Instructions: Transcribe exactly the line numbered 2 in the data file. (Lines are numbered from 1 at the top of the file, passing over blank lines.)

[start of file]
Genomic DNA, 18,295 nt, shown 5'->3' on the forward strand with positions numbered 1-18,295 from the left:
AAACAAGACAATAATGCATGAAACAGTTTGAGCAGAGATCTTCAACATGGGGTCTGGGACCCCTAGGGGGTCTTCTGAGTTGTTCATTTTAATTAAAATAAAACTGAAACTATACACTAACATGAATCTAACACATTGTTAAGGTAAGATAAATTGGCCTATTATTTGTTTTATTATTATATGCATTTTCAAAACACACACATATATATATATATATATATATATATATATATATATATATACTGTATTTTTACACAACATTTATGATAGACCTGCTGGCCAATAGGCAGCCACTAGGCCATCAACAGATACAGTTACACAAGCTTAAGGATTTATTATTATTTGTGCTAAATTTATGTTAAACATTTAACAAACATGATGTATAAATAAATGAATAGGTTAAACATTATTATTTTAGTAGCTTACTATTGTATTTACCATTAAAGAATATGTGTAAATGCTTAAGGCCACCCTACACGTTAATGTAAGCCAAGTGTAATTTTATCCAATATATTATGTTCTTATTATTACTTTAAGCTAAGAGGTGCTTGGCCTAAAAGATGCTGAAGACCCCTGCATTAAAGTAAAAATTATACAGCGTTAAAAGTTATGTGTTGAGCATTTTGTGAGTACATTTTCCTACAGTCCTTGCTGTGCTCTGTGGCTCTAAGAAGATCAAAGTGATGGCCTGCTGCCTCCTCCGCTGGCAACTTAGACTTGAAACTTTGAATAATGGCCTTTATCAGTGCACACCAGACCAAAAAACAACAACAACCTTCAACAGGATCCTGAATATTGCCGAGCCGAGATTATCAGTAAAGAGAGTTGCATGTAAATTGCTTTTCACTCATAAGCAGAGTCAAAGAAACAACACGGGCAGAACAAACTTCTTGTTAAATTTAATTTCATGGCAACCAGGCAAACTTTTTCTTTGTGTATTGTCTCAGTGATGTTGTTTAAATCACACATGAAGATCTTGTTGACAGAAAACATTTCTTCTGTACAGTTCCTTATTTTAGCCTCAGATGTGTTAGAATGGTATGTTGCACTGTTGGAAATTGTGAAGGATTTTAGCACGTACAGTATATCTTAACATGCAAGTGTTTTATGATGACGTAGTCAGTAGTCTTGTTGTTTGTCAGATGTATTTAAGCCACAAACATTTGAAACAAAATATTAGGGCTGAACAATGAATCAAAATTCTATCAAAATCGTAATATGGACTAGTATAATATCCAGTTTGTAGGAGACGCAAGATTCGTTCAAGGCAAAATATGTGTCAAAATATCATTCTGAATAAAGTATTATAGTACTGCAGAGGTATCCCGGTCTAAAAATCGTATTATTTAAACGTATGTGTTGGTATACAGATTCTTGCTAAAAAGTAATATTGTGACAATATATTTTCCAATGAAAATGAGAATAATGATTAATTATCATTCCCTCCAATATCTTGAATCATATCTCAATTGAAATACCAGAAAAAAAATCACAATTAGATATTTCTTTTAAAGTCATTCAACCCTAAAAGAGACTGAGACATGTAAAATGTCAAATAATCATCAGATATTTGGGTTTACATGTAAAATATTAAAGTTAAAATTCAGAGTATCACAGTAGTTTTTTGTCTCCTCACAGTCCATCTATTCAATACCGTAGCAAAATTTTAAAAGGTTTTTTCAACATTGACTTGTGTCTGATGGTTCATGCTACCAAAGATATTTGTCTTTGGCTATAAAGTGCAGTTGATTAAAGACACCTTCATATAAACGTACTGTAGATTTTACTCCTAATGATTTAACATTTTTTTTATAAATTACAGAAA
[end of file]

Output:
AAACAAGACAATAATGCATGAAACAGTTTGAGCAGAGATCTTCAACATGGGGTCTGGGACCCCTAGGGGGTCTTCTGAGTTGTTCATTTTAATTAAAATAAAACTGAAACTATACACTAACATGAATCTAACACATTGTTAAGGTAAGATAAATTGGCCTATTATTTGTTTTATTATTATATGCATTTTCAAAACACACACATATATATATATATATATATATATATATATATATATATATACTGTATTTTTACACAACATTTATGATAGACCTGCTGGCCAATAGGCAGCCACTAGGCCATCAACAGATACAGTTACACAAGCTTAAGGATTTATTATTATTTGTGCTAAATTTATGTTAAACATTTAACAAACATGATGTATAAATAAATGAATAGGTTAAACATTATTATTTTAGTAGCTTACTATTGTATTTACCATTAAAGAATATGTGTAAATGCTTAAGGCCACCCTACACGTTAATGTAAGCCAAGTGTAATTTTATCCAATATATTATGTTCTTATTATTACTTTAAGCTAAGAGGTGCTTGGCCTAAAAGATGCTGAAGACCCCTGCATTAAAGTAAAAATTATACAGCGTTAAAAGTTATGTGTTGAGCATTTTGTGAGTACATTTTCCTACAGTCCTTGCTGTGCTCTGTGGCTCTAAGAAGATCAAAGTGATGGCCTGCTGCCTCCTCCGCTGGCAACTTAGACTTGAAACTTTGAATAATGGCCTTTATCAGTGCACACCAGACCAAAAAACAACAACAACCTTCAACAGGATCCTGAATATTGCCGAGCCGAGATTATCAGTAAAGAGAGTTGCATGTAAATTGCTTTTCACTCATAAGCAGAGTCAAAGAAACAACACGGGCAGAACAAACTTCTTGTTAAATTTAATTTCATGGCAACCAGGCAAACTTTTTCTTTGTGTATTGTCTCAGTGATGTTGTTTAAATCACACATGAAGATCTTGTTGACAGAAAACATTTCTTCTGTACAGTTCCTTATTTTAGCCTCAGATGTGTTAGAATGGTATGTTGCACTGTTGGAAATTGTGAAGGATTTTAGCACGTACAGTATATCTTAACATGCAAGTGTTTTATGATGACGTAGTCAGTAGTCTTGTTGTTTGTCAGATGTATTTAAGCCACAAACATTTGAAACAAAATATTAGGGCTGAACAATGAATCAAAATTCTATCAAAATCGTAATATGGACTAGTATAATATCCAGTTTGTAGGAGACGCAAGATTCGTTCAAGGCAAAATATGTGTCAAAATATCATTCTGAATAAAGTATTATAGTACTGCAGAGGTATCCCGGTCTAAAAATCGTATTATTTAAACGTATGTGTTGGTATACAGATTCTTGCTAAAAAGTAATATTGTGACAATATATTTTCCAATGAAAATGAGAATAATGATTAATTATCATTCCCTCCAATATCTTGAATCATATCTCAATTGAAATACCAGAAAAAAAATCACAATTAGATATTTCTTTTAAAGTCATTCAACCCTAAAAGAGACTGAGACATGTAAAATGTCAAATAATCATCAGATATTTGGGTTTACATGTAAAATATTAAAGTTAAAATTCAGAGTATCACAGTAGTTTTTTGTCTCCTCACAGTCCATCTATTCAATACCGTAGCAAAATTTTAAAAGGTTTTTTCAACATTGACTTGTGTCTGATGGTTCATGCTACCAAAGATATTTGTCTTTGGCTATAAAGTGCAGTTGATTAAAGACACCTTCATATAAACGTACTGTAGATTTTACTCCTAATGATTTAACATTTTTTTTATAAATTACAGAAA